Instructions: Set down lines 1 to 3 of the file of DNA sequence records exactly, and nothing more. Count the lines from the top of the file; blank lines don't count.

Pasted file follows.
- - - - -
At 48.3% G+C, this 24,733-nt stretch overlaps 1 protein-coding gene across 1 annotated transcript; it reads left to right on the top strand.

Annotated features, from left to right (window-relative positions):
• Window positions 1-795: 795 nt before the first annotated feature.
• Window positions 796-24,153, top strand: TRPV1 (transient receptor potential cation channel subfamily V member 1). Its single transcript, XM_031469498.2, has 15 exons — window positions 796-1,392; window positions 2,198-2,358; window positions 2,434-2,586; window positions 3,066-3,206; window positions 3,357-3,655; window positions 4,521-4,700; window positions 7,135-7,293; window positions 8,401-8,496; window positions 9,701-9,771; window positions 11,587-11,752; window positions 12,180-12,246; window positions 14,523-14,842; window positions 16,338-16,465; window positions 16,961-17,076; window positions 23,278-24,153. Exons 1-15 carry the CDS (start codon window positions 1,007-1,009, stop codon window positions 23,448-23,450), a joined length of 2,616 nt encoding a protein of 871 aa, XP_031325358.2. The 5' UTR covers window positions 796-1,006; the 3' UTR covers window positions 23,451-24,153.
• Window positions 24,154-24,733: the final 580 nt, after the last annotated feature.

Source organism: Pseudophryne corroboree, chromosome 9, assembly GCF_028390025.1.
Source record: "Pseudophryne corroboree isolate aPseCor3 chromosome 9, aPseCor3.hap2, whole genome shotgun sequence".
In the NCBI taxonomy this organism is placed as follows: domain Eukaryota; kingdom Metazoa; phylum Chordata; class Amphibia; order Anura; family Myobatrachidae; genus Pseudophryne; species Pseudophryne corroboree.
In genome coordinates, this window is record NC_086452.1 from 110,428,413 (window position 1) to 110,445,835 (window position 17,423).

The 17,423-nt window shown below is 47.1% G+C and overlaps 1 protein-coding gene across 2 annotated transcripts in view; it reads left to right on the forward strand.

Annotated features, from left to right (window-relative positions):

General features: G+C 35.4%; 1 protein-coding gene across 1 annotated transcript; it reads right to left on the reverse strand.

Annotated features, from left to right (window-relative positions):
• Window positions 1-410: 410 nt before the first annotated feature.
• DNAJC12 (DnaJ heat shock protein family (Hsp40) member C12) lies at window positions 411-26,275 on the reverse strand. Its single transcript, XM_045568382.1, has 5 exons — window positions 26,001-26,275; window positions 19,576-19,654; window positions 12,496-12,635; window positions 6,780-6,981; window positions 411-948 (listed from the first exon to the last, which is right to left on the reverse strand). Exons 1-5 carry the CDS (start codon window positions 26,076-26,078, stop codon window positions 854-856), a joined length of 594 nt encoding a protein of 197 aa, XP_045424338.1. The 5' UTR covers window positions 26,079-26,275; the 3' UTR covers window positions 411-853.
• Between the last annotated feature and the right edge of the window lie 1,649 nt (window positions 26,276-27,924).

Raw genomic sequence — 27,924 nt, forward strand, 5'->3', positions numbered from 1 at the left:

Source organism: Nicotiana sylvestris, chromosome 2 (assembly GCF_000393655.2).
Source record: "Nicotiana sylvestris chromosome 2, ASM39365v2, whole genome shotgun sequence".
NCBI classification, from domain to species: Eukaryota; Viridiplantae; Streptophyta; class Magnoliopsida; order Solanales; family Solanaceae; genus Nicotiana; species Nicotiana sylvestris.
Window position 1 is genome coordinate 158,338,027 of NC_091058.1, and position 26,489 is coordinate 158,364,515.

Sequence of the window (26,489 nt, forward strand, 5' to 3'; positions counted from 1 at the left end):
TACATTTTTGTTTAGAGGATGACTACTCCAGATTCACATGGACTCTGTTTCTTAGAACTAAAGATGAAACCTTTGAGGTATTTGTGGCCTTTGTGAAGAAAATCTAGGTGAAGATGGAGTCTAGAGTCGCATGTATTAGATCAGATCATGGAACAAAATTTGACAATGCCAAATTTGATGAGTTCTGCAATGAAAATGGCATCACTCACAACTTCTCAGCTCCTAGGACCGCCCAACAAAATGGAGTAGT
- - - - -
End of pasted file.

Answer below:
At 48.3% G+C, this 24,733-nt stretch overlaps 1 protein-coding gene across 1 annotated transcript; it reads left to right on the top strand.

Annotated features, from left to right (window-relative positions):
• Window positions 1-795: 795 nt before the first annotated feature.